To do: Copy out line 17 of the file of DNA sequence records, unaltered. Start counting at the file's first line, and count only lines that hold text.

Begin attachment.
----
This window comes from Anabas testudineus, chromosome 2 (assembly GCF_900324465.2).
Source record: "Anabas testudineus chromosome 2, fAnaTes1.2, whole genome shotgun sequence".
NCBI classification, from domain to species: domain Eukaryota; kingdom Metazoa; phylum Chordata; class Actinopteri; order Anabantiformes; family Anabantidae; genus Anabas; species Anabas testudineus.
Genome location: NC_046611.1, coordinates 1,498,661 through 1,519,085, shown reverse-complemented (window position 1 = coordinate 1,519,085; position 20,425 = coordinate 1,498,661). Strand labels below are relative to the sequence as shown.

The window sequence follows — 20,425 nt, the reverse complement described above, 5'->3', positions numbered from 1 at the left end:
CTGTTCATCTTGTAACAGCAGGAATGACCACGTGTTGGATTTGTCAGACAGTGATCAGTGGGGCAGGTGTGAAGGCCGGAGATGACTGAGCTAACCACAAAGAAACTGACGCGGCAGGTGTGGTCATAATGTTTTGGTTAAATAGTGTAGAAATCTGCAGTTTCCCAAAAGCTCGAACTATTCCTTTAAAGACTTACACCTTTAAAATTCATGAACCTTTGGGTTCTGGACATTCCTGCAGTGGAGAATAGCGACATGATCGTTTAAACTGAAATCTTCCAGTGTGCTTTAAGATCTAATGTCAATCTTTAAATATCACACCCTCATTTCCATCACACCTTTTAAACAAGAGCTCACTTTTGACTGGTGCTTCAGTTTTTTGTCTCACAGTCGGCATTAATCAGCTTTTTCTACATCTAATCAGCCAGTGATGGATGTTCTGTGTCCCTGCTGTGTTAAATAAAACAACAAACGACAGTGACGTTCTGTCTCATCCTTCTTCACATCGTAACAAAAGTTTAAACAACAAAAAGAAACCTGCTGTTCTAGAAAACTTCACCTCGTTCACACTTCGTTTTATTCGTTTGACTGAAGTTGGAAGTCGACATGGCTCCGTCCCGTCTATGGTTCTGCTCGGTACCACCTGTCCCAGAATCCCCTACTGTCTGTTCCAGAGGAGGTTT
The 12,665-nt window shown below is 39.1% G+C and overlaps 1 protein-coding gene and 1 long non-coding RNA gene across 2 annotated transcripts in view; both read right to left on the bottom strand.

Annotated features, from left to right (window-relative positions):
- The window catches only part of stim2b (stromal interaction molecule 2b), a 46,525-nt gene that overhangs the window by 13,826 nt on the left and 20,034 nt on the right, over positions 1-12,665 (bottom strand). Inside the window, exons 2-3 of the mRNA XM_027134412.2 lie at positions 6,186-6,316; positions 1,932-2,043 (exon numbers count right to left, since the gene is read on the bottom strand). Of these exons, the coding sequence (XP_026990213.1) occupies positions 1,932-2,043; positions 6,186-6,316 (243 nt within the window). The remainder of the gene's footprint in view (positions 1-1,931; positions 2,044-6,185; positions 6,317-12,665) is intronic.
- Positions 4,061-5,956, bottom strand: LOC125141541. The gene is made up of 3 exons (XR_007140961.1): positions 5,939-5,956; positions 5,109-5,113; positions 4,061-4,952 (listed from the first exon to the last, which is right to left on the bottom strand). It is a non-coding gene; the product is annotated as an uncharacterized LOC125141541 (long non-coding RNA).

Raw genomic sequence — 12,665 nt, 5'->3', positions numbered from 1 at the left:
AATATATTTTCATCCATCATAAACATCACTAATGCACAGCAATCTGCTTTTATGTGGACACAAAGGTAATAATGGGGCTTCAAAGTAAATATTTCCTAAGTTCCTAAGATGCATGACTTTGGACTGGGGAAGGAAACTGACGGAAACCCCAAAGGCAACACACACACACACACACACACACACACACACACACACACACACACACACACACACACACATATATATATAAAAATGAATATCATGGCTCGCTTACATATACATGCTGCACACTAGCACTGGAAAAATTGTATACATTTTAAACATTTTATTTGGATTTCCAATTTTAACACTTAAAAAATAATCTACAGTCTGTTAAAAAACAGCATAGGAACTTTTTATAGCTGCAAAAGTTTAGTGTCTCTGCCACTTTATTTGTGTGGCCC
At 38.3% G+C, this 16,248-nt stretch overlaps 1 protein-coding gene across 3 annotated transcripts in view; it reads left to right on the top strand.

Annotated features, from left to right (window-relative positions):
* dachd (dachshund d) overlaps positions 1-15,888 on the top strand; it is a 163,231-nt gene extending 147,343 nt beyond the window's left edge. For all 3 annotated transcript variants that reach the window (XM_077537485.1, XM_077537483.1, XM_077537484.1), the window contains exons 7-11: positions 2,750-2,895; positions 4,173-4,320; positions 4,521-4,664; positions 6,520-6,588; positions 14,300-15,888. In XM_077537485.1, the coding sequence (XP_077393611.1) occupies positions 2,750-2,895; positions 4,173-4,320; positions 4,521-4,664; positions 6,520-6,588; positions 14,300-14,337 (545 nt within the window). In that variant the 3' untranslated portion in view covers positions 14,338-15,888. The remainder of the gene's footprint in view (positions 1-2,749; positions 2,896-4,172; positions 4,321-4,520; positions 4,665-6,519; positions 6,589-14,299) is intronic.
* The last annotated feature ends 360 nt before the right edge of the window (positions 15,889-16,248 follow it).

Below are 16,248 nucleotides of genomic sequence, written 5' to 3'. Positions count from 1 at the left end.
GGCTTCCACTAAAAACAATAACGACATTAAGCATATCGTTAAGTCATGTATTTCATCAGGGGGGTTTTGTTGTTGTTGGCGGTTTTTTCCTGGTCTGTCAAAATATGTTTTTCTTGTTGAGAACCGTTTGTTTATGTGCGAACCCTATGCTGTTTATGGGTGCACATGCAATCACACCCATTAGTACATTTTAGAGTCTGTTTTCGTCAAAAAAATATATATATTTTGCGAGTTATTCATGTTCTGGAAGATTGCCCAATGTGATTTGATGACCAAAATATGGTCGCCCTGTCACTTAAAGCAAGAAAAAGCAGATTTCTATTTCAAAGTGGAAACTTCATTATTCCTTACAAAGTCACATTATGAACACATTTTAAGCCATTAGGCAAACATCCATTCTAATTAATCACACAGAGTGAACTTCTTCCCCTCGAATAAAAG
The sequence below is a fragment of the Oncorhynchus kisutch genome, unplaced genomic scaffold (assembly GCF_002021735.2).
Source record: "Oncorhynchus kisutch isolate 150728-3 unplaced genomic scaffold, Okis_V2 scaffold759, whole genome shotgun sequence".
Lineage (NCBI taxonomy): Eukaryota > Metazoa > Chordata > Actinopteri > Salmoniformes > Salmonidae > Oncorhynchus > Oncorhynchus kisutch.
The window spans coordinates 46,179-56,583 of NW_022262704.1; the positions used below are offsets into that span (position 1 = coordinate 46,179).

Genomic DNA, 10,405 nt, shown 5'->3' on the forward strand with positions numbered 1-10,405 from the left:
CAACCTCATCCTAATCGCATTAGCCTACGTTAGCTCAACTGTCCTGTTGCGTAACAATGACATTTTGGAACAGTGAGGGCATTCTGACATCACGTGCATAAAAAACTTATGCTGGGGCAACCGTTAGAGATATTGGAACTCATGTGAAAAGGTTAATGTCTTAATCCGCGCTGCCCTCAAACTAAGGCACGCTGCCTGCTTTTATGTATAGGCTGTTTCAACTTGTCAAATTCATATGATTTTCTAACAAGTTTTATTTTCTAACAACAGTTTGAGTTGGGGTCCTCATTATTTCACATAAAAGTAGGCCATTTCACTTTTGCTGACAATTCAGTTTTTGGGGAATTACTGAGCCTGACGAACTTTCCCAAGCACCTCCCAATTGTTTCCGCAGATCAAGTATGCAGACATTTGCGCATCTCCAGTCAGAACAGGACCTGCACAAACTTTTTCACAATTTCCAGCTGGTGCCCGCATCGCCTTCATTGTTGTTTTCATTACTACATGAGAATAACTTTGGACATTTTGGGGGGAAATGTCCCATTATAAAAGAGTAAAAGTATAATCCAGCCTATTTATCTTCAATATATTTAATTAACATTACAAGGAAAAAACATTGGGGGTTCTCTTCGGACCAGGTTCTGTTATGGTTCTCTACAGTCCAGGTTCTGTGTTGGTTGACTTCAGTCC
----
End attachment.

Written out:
Below are 16,248 nucleotides of genomic sequence, written 5' to 3'. Positions count from 1 at the left end.